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A Backpacking note about Bacterial Soaps. FDA bans "ingredients"

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    • A Backpacking note about Bacterial Soaps. FDA bans "ingredients"

      I am a fan of some bacterial soaps. One of which removes any hiker funk on the planet. Hunter's Scent Away liquid soap removes all human scent caused by bacteria. The primary ingredient. Triclosan is popular for many reasons. Hidden in toothpaste it does a better job of removing bad breath and killing Halitosis germs. If you are bothered by this - if you read the directions - Don't swallow your toothpaste. Triclosan appears to be a better ingredient over lye in soaps. Lye is far more dangerous, a poison, as it can burn your skin.
      This chemical is used to bathe patients just out of surgery, used full strength for killing flesh eating bacteria. Some surgical parts are coated in this material.

      Triclosan is considered safe by some but is under ongoing review by the FDA since its introduction around the 1960's and carries a label of caution. Health Canada's review concludes "that Triclosan is not harmful to human health but can cause harm to the environment when used in significant amounts. This preliminary assessment confirms that Canadians can continue to safely use products such as toothpaste, shampoo and soap containing Triclosan

      In September 2016, the FDA announced that effective September 2017, it would prohibit the sale of "consumer antiseptic washes" containing Triclosan or 18 other ingredients marketed as antimicrobial due to FDA findings of the lack of efficacy in these products. Once again motivated motivated by dumb special interest groups with little science to back their beliefs against well thought out and tested chemicals. So when you ban a better product, its back to the nasty lye again and hiker funk. The FDA sometimes makes dumb decisions That green bottle in the middle of this picture can remove a direct strike of a skunk off any person or animal such as a dog, in one wash and you just wash off the Triclosan. If you absorb some thru your skin your body will urinate it out.

      Further Reading NPR
      Triclosan
      Be wise enough to walk away from the nonsense around you! :thumbup:
    • Regarding the use in healthcare, there are other products available that are as effective. If it proves to be unsafe, it's fine by me to pull it off the market. As someone who uses a lot of chemicals on myself and others, it's much appreciated.

      Another thought.. sometimes the FDA's data and info is provided by manufacturers, some of whom have a lot of influence. So although is was previously thought/"proven" to be safe, that may not necessarily be true.
      In life there are no limitations. Except stupidity. If you're stupid, you're screwed.

      Stephan Pastis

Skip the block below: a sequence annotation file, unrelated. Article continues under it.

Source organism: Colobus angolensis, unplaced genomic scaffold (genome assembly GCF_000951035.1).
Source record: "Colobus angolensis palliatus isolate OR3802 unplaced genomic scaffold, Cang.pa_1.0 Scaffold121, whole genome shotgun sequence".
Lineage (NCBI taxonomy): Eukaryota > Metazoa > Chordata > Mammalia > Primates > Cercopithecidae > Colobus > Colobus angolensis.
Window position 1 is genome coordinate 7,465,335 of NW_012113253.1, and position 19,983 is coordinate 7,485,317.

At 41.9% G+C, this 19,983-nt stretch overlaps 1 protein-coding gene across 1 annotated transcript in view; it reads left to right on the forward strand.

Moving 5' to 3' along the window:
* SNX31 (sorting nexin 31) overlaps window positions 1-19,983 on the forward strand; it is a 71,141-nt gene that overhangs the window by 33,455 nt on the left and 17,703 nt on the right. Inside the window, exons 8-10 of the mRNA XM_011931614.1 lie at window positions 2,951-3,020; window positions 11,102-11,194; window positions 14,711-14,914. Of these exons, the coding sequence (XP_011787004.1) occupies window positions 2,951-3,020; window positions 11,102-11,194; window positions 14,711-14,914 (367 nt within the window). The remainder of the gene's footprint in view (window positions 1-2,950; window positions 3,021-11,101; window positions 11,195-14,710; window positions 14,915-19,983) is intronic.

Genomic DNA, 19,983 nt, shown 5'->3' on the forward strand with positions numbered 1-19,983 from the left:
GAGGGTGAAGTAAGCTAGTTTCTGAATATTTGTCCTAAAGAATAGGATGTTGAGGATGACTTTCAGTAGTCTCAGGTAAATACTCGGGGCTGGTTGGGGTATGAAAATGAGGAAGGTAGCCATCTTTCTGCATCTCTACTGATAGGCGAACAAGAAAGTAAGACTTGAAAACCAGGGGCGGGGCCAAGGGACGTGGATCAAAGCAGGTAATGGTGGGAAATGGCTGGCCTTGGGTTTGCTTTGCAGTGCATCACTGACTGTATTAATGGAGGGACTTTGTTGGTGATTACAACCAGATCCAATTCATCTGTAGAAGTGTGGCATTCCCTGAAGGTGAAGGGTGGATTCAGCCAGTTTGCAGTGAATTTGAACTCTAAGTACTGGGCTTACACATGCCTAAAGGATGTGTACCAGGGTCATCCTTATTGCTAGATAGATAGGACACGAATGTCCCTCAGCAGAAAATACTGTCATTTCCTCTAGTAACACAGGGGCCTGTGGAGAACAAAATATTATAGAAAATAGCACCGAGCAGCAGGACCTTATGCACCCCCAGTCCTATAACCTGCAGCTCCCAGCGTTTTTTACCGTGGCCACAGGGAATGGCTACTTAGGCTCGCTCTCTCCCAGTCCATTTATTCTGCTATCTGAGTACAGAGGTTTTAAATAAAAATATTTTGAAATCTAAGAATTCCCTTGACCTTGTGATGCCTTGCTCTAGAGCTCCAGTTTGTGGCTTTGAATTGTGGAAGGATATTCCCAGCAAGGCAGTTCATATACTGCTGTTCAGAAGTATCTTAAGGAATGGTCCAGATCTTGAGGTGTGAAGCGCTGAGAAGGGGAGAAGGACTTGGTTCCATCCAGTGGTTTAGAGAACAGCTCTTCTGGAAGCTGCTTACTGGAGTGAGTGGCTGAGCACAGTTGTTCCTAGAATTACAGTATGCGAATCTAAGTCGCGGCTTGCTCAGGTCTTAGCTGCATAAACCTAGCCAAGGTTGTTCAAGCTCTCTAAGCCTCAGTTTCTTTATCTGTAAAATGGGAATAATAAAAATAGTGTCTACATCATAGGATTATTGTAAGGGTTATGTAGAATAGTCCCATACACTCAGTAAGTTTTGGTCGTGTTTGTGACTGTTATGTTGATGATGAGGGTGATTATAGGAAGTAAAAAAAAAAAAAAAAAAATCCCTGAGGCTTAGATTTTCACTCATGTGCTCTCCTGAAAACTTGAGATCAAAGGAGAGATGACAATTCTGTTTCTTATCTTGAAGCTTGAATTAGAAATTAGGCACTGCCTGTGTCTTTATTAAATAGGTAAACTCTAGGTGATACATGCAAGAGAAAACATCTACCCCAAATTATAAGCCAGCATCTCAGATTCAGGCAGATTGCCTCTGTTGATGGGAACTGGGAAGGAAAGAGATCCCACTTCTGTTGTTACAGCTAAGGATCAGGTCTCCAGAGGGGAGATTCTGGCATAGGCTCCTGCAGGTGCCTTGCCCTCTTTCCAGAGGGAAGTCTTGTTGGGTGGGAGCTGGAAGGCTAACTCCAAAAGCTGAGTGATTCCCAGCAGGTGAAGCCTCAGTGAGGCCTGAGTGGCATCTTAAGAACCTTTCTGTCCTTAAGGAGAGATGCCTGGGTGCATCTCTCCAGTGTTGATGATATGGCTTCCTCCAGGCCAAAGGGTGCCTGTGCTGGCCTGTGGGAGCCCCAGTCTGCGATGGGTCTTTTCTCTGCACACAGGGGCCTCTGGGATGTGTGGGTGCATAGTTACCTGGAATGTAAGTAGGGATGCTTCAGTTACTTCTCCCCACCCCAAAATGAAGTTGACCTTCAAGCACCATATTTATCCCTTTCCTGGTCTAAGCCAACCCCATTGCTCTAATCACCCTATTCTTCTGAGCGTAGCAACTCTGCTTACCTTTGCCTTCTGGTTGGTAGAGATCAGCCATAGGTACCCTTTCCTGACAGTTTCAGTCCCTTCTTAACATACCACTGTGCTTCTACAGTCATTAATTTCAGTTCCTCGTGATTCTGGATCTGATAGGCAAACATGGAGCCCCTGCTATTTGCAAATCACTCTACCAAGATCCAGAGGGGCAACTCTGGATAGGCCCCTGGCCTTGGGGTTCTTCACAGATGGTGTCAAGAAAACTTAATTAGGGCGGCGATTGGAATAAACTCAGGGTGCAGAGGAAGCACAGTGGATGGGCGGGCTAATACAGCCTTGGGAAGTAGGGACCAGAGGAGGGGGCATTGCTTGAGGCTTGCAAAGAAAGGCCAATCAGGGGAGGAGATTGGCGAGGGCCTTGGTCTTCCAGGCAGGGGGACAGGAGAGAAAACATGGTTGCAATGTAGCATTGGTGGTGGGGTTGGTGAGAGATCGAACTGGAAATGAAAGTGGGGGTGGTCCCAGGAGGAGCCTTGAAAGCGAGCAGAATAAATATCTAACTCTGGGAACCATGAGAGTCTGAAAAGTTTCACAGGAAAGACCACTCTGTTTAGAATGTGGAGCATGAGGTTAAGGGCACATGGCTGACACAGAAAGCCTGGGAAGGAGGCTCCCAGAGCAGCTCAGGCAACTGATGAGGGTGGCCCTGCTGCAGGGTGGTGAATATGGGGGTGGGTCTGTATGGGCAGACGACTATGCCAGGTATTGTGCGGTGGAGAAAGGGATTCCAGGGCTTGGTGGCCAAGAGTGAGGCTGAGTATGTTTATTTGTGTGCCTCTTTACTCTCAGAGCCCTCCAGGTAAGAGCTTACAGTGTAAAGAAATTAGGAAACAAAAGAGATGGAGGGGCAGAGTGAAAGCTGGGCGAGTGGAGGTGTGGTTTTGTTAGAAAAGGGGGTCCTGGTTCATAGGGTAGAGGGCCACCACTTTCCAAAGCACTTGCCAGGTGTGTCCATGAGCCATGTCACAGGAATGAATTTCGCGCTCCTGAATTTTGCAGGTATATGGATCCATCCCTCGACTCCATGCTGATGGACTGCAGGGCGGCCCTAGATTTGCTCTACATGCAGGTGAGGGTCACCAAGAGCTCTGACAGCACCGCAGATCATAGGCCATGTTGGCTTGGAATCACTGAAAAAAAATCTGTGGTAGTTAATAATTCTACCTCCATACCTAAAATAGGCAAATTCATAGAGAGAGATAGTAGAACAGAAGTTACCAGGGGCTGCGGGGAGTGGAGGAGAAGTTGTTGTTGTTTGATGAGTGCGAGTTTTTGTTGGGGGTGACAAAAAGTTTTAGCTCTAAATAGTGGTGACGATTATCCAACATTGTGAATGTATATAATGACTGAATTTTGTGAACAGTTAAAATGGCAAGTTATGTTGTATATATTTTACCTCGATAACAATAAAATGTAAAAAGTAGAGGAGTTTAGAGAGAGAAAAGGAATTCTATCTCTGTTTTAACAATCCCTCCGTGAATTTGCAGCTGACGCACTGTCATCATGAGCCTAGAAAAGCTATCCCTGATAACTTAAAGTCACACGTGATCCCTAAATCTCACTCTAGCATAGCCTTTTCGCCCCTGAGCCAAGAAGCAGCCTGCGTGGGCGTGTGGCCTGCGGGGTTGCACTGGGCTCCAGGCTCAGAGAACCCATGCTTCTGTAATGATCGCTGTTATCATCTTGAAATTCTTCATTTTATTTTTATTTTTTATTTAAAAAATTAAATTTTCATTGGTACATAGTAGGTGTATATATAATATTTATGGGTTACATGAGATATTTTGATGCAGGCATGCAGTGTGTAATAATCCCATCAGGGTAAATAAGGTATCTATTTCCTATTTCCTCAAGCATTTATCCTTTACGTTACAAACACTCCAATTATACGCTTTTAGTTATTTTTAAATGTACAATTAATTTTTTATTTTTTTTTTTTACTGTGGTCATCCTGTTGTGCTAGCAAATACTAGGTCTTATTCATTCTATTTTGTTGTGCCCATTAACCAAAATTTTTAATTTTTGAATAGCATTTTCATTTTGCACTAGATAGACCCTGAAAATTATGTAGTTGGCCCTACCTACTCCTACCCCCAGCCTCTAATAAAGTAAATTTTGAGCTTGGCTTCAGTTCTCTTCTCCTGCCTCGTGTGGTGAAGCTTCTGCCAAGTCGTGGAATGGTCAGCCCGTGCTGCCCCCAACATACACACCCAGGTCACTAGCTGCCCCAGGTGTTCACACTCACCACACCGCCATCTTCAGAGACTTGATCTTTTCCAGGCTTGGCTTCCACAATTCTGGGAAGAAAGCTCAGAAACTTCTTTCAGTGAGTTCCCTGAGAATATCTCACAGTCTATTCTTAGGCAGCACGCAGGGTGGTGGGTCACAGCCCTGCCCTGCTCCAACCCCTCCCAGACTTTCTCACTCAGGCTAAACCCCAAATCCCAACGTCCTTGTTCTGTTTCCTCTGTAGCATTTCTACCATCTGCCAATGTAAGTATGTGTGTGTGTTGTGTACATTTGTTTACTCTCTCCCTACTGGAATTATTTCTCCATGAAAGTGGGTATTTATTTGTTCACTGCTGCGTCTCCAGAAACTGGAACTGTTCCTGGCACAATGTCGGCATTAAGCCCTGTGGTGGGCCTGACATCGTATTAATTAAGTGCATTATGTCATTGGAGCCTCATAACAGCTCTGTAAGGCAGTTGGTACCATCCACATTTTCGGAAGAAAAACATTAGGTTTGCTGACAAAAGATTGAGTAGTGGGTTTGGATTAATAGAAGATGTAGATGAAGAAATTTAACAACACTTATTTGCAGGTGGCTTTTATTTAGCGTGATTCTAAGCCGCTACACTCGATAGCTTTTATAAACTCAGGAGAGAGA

• TrafficJam wrote:

      Regarding the use in healthcare, there are other products available that are as effective. If it proves to be unsafe, it's fine by me to pull it off the market. As someone who uses a lot of chemicals on myself and others, it's much appreciated.

      Another thought.. sometimes the FDA's data and info is provided by manufacturers, some of whom have a lot of influence. So although is was previously thought/"proven" to be safe, that may not necessarily be true.
      No! That could never happen in the US!

      Speaking of that...what the hell happened to my asbestos filter-tipped cigarettes, lawn darts, and sassafras tea? I can't find them at any store these days..... ;)
    • ScareBear wrote:

      TrafficJam wrote:

      Regarding the use in healthcare, there are other products available that are as effective. If it proves to be unsafe, it's fine by me to pull it off the market. As someone who uses a lot of chemicals on myself and others, it's much appreciated.

      Another thought.. sometimes the FDA's data and info is provided by manufacturers, some of whom have a lot of influence. So although is was previously thought/"proven" to be safe, that may not necessarily be true.
      No! That could never happen in the US!
      Speaking of that...what the hell happened to my asbestos filter-tipped cigarettes, lawn darts, and sassafras tea? I can't find them at any store these days..... ;)
      As for the sassafras tea, our government decided there was a dangerous halucinagenic chemical in it. If you want tea you got to dig the roots to make your own. I found some blowdowns on the trail last summer and harvested some root bark. Wonderful, spent my childhood making my own and had not had any for years.
    • TrafficJam wrote:

      Regarding the use in healthcare, there are other products available that are as effective. If it proves to be unsafe, it's fine by me to pull it off the market. As someone who uses a lot of chemicals on myself and others, it's much appreciated.

      Another thought.. sometimes the FDA's data and info is provided by manufacturers, some of whom have a lot of influence. So although is was previously thought/"proven" to be safe, that may not necessarily be true.
      Well they are attempting to remove it from soap - it is not unsafe, and to be totally honest most read ingredients. It will still be in toothpaste - not soap. And lye is far more nasty. As a country we can make personal choices... if you are worried there is Tom's of Maine... I will stick to Colgate. Do we really need big govt to make bad decisions on our behalf? Serious I don't like Lye..

      Here is the most popular Bar of soap on the planet....
      Sodium Lauroyl Isethionate, Stearic Acid, Sodium Tallowate Or Sodium Palmitate, Lauric Acid, Sodium Isethionate, Water, Sodium Stearate, Cocamidopropyl Betaine, Sodium Cocoate Or Sodium Palm Kernelate, Fragrance, Sodium Chloride, Tetrasodium Edta, Tetrasodium Etidronate, Titanium Dioxide (Ci 77891).